It will do it’s thing then your can click the option to DOWNLOAD your .png. When you do, you will have an image of Frida in black with a transparent background (basically all the white in the original will convert to transparent) although you may want to crop your image to remove the site promo.

So now you have your background and your focal image. It’s time to move over to Canva. You will need to sign up for the free version.

STEP 4: Build your sheet to print.

Canva is not hard to use, and there are many YouTube tutorials for it. I am going to give you really bare bones instructions so you can do this in the easiest way possible.

Click on the Create a Design button at the top of the page. I find this part super annoying cause I always forget it. You need to click Custom Size

and change the measurements to INCHES an click Create New Design

When the new window opens, click Uploads and simply drag your two images into the upload area. Then drag your background into the white design area and your Frida image over the top.

You will want to grab a corner and drag the background image to fill the 8.5 x 11 inch area. I did for my first one but forgot to show that here.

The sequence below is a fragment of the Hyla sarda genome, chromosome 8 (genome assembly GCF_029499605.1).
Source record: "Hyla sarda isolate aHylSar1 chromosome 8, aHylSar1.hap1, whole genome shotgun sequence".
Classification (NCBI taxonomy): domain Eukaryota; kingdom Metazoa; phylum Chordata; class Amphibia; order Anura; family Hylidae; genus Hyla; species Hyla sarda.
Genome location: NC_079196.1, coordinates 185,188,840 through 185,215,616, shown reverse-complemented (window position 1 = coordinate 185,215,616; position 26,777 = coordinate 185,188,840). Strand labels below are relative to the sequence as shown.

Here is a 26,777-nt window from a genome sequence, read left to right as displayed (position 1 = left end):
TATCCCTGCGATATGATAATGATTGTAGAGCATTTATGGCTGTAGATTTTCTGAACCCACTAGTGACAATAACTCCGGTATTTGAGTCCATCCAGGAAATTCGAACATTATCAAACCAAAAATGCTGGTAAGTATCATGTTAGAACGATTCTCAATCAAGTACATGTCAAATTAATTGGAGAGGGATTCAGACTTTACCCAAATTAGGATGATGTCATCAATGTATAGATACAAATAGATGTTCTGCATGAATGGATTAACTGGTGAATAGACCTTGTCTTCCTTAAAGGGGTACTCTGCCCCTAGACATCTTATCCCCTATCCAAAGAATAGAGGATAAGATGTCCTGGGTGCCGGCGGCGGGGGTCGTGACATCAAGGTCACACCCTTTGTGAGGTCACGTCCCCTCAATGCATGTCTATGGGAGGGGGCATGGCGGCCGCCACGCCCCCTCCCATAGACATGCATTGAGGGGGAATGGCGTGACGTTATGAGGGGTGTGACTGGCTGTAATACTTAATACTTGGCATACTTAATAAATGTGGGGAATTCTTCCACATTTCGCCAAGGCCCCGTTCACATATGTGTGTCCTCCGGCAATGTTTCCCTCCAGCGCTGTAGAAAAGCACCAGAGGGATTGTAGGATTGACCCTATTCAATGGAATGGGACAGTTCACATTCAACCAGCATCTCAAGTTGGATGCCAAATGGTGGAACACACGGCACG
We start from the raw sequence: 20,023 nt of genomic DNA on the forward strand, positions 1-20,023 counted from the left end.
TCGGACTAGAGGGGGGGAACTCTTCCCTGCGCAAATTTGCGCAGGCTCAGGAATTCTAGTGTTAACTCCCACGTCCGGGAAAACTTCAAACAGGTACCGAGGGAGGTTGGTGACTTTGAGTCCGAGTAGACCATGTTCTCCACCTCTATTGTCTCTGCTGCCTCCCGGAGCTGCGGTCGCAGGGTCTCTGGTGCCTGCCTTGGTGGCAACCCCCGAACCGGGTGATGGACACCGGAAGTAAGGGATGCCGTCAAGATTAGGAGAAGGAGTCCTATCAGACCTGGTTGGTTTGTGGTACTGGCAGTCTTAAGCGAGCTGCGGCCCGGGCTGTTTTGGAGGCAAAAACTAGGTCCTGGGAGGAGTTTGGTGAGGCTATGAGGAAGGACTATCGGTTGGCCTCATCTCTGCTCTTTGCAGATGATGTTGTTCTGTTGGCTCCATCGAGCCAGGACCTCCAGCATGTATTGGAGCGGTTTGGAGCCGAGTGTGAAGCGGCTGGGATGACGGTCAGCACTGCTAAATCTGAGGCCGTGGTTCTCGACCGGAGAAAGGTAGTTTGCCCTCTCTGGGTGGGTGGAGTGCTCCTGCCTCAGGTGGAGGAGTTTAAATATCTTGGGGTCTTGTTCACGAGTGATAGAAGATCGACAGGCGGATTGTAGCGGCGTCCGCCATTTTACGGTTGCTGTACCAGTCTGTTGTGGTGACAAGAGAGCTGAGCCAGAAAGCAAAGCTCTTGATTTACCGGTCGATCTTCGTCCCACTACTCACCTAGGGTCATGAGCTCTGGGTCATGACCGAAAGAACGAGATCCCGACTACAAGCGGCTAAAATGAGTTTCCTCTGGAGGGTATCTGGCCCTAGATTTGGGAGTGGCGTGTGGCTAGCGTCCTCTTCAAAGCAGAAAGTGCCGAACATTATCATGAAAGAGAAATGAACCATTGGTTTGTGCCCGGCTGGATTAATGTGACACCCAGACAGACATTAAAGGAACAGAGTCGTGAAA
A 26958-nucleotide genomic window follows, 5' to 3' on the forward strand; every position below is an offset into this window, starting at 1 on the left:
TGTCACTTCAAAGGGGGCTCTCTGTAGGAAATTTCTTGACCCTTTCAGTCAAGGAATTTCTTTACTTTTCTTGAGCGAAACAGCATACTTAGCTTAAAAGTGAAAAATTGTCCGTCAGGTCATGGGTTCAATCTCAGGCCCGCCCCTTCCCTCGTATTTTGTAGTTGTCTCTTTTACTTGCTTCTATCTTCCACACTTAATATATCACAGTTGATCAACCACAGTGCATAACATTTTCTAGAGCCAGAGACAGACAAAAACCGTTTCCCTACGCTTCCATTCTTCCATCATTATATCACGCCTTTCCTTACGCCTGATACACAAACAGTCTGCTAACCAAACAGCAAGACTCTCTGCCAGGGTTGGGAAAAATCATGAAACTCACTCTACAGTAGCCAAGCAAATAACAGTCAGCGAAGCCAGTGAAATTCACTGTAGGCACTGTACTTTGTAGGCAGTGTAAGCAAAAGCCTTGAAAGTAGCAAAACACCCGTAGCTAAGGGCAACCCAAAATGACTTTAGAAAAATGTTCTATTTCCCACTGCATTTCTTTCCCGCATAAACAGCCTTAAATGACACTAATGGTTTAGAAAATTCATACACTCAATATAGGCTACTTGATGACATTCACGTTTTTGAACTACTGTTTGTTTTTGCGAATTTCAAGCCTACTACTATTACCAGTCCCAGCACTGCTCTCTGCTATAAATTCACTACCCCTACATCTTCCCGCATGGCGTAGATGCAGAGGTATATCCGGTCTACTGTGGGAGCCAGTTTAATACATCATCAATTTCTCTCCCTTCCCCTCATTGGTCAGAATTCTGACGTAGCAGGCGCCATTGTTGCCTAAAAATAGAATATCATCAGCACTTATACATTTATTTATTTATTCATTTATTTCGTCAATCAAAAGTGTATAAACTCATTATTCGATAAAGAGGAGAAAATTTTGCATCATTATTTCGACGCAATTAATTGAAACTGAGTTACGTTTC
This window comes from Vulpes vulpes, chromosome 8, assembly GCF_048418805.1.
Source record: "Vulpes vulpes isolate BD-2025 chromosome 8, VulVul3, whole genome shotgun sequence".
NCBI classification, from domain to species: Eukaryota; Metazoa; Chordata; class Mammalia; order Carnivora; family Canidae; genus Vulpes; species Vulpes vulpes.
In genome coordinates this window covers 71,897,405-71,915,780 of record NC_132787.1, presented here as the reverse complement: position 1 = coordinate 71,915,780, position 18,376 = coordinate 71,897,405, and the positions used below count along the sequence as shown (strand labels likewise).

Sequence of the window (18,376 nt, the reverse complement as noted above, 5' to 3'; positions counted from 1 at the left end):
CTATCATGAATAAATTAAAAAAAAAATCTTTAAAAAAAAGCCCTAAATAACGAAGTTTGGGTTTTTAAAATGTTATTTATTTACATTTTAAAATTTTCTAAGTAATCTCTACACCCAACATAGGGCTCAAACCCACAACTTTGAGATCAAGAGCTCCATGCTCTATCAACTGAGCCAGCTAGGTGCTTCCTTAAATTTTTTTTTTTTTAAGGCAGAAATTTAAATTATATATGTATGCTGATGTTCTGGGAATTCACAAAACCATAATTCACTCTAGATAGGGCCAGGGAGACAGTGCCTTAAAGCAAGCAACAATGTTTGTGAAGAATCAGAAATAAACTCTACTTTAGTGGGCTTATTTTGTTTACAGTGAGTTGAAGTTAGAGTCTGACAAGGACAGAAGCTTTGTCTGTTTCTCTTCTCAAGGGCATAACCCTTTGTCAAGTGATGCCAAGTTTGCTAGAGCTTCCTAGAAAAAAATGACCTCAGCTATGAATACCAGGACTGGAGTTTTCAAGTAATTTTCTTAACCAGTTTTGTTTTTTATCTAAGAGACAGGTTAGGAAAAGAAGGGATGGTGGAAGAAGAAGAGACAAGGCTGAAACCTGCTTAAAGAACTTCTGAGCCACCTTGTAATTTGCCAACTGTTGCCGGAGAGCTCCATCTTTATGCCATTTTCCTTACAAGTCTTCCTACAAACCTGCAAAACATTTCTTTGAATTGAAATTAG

STEP 5: Size your Frida image to ATC size by grabbing a corner of the image and dragging it – measurements will show up to show you:

Now simply Right click on your Frida image and Copy/Paste her as many times as you like into the background. You can use the little rotation tool to move her around and perfectly place her over the background. The bordering lines will show you that you haven’t overlapped anything!

Once you are happy with the placement click the Download button. Click on The file type and select PDF – unless you want to buy the pro version, for me, PDF is the best format. Don’t select Cop lines or bleed or anything special. Just download!

Done. Now print them. I suggest using the coated cardstock that I have mentioned before for a really good, bright print. It is VERY IMPORTANT that you don’t let your printer scale your image.I have no idea how it looks on your machine and your printer but for me it is here: